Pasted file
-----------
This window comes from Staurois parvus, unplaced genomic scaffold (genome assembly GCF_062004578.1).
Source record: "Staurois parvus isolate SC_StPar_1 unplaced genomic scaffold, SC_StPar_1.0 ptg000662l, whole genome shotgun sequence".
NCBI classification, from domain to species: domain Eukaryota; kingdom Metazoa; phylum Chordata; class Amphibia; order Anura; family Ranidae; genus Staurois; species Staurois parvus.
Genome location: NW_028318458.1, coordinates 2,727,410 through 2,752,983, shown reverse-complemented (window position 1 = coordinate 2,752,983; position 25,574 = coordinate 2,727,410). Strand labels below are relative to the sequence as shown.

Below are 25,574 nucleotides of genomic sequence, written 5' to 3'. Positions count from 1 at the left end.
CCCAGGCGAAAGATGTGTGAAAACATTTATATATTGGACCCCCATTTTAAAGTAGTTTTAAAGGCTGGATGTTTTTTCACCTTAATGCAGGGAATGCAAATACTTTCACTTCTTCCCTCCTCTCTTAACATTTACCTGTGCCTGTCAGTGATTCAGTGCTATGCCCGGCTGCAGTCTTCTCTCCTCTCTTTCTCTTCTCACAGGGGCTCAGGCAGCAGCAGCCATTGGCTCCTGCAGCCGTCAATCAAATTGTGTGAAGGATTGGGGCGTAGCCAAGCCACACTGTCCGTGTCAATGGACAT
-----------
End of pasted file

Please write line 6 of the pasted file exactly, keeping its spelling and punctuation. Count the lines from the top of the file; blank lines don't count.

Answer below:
CCCAGGCGAAAGATGTGTGAAAACATTTATATATTGGACCCCCATTTTAAAGTAGTTTTAAAGGCTGGATGTTTTTTCACCTTAATGCAGGGAATGCAAATACTTTCACTTCTTCCCTCCTCTCTTAACATTTACCTGTGCCTGTCAGTGATTCAGTGCTATGCCCGGCTGCAGTCTTCTCTCCTCTCTTTCTCTTCTCACAGGGGCTCAGGCAGCAGCAGCCATTGGCTCCTGCAGCCGTCAATCAAATTGTGTGAAGGATTGGGGCGTAGCCAAGCCACACTGTCCGTGTCAATGGACAT